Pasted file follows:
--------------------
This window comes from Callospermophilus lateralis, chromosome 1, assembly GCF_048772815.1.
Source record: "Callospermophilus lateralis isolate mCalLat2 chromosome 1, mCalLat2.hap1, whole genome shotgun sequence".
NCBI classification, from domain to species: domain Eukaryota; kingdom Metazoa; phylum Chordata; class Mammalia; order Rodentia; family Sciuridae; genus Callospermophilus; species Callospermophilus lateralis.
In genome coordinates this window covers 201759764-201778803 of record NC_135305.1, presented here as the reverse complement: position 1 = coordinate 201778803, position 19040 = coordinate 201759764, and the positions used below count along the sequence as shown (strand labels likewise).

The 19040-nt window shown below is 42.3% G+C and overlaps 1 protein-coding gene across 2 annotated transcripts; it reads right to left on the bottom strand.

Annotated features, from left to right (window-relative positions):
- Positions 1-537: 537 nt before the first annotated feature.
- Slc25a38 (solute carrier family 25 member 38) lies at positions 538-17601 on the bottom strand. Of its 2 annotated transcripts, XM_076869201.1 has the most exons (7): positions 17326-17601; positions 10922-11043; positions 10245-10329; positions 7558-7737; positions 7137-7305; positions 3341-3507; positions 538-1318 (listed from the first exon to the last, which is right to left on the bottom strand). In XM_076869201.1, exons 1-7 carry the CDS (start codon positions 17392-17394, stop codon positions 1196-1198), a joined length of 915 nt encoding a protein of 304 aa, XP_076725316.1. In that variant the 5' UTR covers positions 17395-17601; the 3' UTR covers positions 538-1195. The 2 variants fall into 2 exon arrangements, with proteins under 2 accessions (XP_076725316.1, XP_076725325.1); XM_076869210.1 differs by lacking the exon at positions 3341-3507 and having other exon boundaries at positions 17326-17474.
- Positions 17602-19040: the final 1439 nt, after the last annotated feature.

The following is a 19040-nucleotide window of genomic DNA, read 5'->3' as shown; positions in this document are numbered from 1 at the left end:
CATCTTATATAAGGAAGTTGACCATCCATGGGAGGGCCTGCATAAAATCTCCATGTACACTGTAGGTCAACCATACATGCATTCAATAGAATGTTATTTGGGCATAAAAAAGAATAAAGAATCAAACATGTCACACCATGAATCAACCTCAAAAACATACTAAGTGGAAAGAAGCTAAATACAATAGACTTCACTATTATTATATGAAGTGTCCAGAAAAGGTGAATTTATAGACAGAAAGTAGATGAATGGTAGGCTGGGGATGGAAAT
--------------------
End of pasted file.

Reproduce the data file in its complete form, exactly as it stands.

This window comes from Callospermophilus lateralis, chromosome 1, assembly GCF_048772815.1.
Source record: "Callospermophilus lateralis isolate mCalLat2 chromosome 1, mCalLat2.hap1, whole genome shotgun sequence".
NCBI classification, from domain to species: domain Eukaryota; kingdom Metazoa; phylum Chordata; class Mammalia; order Rodentia; family Sciuridae; genus Callospermophilus; species Callospermophilus lateralis.
In genome coordinates this window covers 201759764-201778803 of record NC_135305.1, presented here as the reverse complement: position 1 = coordinate 201778803, position 19040 = coordinate 201759764, and the positions used below count along the sequence as shown (strand labels likewise).

The 19040-nt window shown below is 42.3% G+C and overlaps 1 protein-coding gene across 2 annotated transcripts; it reads right to left on the bottom strand.

Annotated features, from left to right (window-relative positions):
- Positions 1-537: 537 nt before the first annotated feature.
- Slc25a38 (solute carrier family 25 member 38) lies at positions 538-17601 on the bottom strand. Of its 2 annotated transcripts, XM_076869201.1 has the most exons (7): positions 17326-17601; positions 10922-11043; positions 10245-10329; positions 7558-7737; positions 7137-7305; positions 3341-3507; positions 538-1318 (listed from the first exon to the last, which is right to left on the bottom strand). In XM_076869201.1, exons 1-7 carry the CDS (start codon positions 17392-17394, stop codon positions 1196-1198), a joined length of 915 nt encoding a protein of 304 aa, XP_076725316.1. In that variant the 5' UTR covers positions 17395-17601; the 3' UTR covers positions 538-1195. The 2 variants fall into 2 exon arrangements, with proteins under 2 accessions (XP_076725316.1, XP_076725325.1); XM_076869210.1 differs by lacking the exon at positions 3341-3507 and having other exon boundaries at positions 17326-17474.
- Positions 17602-19040: the final 1439 nt, after the last annotated feature.

The following is a 19040-nucleotide window of genomic DNA, read 5'->3' as shown; positions in this document are numbered from 1 at the left end:
CATCTTATATAAGGAAGTTGACCATCCATGGGAGGGCCTGCATAAAATCTCCATGTACACTGTAGGTCAACCATACATGCATTCAATAGAATGTTATTTGGGCATAAAAAAGAATAAAGAATCAAACATGTCACACCATGAATCAACCTCAAAAACATACTAAGTGGAAAGAAGCTAAATACAATAGACTTCACTATTATTATATGAAGTGTCCAGAAAAGGTGAATTTATAGACAGAAAGTAGATGAATGGTAGGCTGGGGATGGAAAT